In metal LPBF, the increased laser power needed to melt metal creates an extreme environment. Evaporated metal material precipitates inside the chamber and on the powder bed as fumes composed of nanometer-sized particles. The bed is further contaminated by spatter — larger droplets of material ejected from the melt pool by the kinetic expansion of rapidly heated material. Both contaminate the unfused powder. The composition of the powder also slowly changes through pickup of oxygen and / or nitrogen molecules present as residual contamination in the process chamber atmosphere due to elevated temperatures.

To reuse the powder, it is typically passed through a sieve to remove the larger spatter globules, but the fume particles are nearly impossible to remove. Furthermore, as the powder is aerated during sieving this process can add even more oxygen to the powder. End users of the most demanding applications are worried about these complications arising from the re-use of processed powder — this is evident from current standardization actions and discussions during conferences and trade meetings, such as the campfire session on powder recycling during the 2019 meeting of the European Powder Metallurgy Association.

Despite reassurances in the form of white papers from machine makers EOS and Renishaw that demonstrate the high reuse rate for titanium alloys, a typical strategy by end users to counteract any potentially unfavorable effect of this slow degradation is batch control of the feedstock, combined with an often-arbitrary limit on the reuse. This practice effectively nullifies the concept of near zero waste, a benefit which has often been cited to promote additive manufacturing.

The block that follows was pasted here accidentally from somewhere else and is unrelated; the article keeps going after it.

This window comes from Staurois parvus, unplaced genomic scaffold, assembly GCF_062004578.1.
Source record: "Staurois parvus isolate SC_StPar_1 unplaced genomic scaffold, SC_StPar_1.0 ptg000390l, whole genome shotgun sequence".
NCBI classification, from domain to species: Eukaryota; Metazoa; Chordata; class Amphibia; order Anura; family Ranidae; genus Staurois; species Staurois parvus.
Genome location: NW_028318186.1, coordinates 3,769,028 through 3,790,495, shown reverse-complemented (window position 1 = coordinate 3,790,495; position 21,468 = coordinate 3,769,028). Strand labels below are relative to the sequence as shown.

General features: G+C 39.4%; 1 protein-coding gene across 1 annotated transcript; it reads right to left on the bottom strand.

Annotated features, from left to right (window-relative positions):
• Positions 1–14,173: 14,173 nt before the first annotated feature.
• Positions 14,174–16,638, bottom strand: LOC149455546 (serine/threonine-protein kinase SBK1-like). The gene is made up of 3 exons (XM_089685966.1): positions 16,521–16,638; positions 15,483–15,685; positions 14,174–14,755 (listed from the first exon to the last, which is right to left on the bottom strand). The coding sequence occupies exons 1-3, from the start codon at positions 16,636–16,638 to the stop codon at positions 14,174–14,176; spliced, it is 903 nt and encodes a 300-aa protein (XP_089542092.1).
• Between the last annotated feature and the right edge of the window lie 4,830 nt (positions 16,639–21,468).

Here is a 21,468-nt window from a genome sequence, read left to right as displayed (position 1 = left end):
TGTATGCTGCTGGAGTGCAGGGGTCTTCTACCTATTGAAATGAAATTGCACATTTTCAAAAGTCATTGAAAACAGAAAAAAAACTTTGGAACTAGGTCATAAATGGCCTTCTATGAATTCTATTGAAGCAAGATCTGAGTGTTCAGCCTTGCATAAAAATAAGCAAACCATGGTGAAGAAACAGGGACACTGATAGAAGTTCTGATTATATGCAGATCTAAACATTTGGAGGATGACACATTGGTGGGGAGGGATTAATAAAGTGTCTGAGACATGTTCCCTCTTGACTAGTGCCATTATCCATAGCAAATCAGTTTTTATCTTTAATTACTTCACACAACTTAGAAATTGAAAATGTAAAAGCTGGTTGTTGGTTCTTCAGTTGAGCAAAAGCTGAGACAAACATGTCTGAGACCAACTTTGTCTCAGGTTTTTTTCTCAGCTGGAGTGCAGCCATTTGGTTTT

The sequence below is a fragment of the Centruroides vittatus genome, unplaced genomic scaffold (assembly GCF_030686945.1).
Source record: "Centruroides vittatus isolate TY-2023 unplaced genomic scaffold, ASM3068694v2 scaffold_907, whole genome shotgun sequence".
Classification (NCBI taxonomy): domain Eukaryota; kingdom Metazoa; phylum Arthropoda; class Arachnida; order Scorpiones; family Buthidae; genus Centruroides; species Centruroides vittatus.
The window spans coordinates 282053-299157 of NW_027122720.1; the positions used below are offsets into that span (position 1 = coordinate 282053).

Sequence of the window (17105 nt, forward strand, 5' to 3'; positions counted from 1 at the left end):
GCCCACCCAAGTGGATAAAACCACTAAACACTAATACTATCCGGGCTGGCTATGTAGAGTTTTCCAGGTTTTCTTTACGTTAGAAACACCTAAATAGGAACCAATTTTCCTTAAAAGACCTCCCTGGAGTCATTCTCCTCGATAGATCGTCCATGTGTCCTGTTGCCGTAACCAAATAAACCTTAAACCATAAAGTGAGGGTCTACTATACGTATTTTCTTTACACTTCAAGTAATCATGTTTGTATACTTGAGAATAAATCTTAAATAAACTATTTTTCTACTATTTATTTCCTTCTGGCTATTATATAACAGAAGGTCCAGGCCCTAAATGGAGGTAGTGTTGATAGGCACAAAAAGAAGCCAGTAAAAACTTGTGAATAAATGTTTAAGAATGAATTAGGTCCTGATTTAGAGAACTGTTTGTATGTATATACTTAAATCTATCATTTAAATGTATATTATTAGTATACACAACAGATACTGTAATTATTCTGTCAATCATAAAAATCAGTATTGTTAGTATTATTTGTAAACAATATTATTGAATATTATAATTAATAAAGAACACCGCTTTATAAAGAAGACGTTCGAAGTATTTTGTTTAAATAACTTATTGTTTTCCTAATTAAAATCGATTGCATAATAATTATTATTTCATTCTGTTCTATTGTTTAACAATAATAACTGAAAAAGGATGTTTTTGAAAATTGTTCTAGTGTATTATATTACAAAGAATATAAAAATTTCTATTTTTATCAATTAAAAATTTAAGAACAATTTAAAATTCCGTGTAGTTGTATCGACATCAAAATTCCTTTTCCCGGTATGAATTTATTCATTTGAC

However, with selective powder deposition it is possible to place powder exactly where you are going to use it. The first focus of this technology has been to use it in the preparation of multi-material parts, but through interaction with industry we’ve seen that the use of a cheap, non-degrading support material is of nearly equal interest.

This idea can be taken a step further: Instead of introducing a support material with a different composition, one can use powder that has passed through the process several times. This cycled material is therefore used as volume-filling bulk and for the support structures (in the case of metal LPBF), and virgin powder is deposited in part locations in each layer. By depositing a small excess of virgin powder around the part cross-sections, only the reused powder is “contaminated” with clean material, while the cycled material that could contaminate the part is of nearly the same composition. The consumption of reused powder to build support structures is compensated as well.

As long as the powder flows properly, one can keep using it indefinitely. Through this approach, powder waste is minimized and virgin powder is always used for part body material. Costs associated with material waste are therefore decreased, and part properties should be much more predictable and consistent from batch-to-batch than they are in LPBF currently.

by Bram Neirinck, Ph.D. Senior R&D / Applications Engineer @ Aerosint ;
with editing and graphics help from Kevin Eckes